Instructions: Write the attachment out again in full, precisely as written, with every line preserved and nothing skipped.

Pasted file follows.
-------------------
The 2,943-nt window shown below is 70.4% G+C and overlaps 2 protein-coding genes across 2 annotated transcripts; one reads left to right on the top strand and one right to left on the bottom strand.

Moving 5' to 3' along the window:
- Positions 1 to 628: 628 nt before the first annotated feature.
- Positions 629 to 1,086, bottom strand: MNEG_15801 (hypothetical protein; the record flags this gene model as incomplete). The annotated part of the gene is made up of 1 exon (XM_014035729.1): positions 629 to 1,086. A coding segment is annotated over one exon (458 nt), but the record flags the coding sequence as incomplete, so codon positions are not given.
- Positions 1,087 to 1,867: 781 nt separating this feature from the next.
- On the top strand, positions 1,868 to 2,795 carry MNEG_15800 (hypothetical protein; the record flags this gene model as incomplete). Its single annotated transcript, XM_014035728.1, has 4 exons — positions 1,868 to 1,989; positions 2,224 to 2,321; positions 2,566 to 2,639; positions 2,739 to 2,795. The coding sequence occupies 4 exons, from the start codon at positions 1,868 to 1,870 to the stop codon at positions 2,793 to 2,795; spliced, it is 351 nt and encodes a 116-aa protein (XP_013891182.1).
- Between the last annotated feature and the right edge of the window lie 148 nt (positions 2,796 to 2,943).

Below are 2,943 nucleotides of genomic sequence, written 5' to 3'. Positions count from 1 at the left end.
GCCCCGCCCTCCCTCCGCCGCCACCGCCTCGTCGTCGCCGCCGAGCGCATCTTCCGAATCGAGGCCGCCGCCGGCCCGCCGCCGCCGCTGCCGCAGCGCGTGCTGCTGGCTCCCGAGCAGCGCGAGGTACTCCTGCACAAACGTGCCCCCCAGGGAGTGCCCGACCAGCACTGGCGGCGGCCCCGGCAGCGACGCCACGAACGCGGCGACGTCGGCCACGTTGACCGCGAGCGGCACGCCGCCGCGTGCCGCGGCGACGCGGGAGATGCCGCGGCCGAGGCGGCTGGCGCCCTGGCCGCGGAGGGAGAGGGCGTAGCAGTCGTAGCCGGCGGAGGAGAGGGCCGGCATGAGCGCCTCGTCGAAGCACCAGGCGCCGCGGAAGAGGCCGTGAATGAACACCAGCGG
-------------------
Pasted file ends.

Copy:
The 2,943-nt window shown below is 70.4% G+C and overlaps 2 protein-coding genes across 2 annotated transcripts; one reads left to right on the top strand and one right to left on the bottom strand.

Moving 5' to 3' along the window:
- Positions 1 to 628: 628 nt before the first annotated feature.
- Positions 629 to 1,086, bottom strand: MNEG_15801 (hypothetical protein; the record flags this gene model as incomplete). The annotated part of the gene is made up of 1 exon (XM_014035729.1): positions 629 to 1,086. A coding segment is annotated over one exon (458 nt), but the record flags the coding sequence as incomplete, so codon positions are not given.
- Positions 1,087 to 1,867: 781 nt separating this feature from the next.
- On the top strand, positions 1,868 to 2,795 carry MNEG_15800 (hypothetical protein; the record flags this gene model as incomplete). Its single annotated transcript, XM_014035728.1, has 4 exons — positions 1,868 to 1,989; positions 2,224 to 2,321; positions 2,566 to 2,639; positions 2,739 to 2,795. The coding sequence occupies 4 exons, from the start codon at positions 1,868 to 1,870 to the stop codon at positions 2,793 to 2,795; spliced, it is 351 nt and encodes a 116-aa protein (XP_013891182.1).
- Between the last annotated feature and the right edge of the window lie 148 nt (positions 2,796 to 2,943).

Below are 2,943 nucleotides of genomic sequence, written 5' to 3'. Positions count from 1 at the left end.
GCCCCGCCCTCCCTCCGCCGCCACCGCCTCGTCGTCGCCGCCGAGCGCATCTTCCGAATCGAGGCCGCCGCCGGCCCGCCGCCGCCGCTGCCGCAGCGCGTGCTGCTGGCTCCCGAGCAGCGCGAGGTACTCCTGCACAAACGTGCCCCCCAGGGAGTGCCCGACCAGCACTGGCGGCGGCCCCGGCAGCGACGCCACGAACGCGGCGACGTCGGCCACGTTGACCGCGAGCGGCACGCCGCCGCGTGCCGCGGCGACGCGGGAGATGCCGCGGCCGAGGCGGCTGGCGCCCTGGCCGCGGAGGGAGAGGGCGTAGCAGTCGTAGCCGGCGGAGGAGAGGGCCGGCATGAGCGCCTCGTCGAAGCACCAGGCGCCGCGGAAGAGGCCGTGAATGAACACCAGCGG